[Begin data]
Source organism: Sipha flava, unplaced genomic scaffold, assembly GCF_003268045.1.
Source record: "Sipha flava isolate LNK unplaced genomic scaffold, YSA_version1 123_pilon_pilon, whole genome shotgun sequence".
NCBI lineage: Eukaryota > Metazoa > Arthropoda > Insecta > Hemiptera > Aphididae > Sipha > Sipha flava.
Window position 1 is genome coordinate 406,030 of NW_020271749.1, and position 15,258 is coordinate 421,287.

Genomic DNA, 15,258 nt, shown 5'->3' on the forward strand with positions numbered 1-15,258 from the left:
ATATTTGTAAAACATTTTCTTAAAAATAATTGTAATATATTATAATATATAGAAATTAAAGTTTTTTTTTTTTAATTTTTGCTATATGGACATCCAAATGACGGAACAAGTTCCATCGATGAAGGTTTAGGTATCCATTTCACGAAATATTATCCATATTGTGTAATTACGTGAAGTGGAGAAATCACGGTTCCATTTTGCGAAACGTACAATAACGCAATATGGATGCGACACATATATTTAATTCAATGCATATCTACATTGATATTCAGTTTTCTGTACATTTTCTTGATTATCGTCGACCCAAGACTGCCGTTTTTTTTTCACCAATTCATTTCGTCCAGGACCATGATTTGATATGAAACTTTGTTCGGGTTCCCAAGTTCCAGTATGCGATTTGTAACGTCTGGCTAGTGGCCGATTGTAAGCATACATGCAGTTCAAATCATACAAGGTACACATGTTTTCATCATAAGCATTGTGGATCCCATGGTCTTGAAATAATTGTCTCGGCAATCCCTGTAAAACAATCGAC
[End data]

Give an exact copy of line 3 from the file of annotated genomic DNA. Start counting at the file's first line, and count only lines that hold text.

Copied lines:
NCBI lineage: Eukaryota > Metazoa > Arthropoda > Insecta > Hemiptera > Aphididae > Sipha > Sipha flava.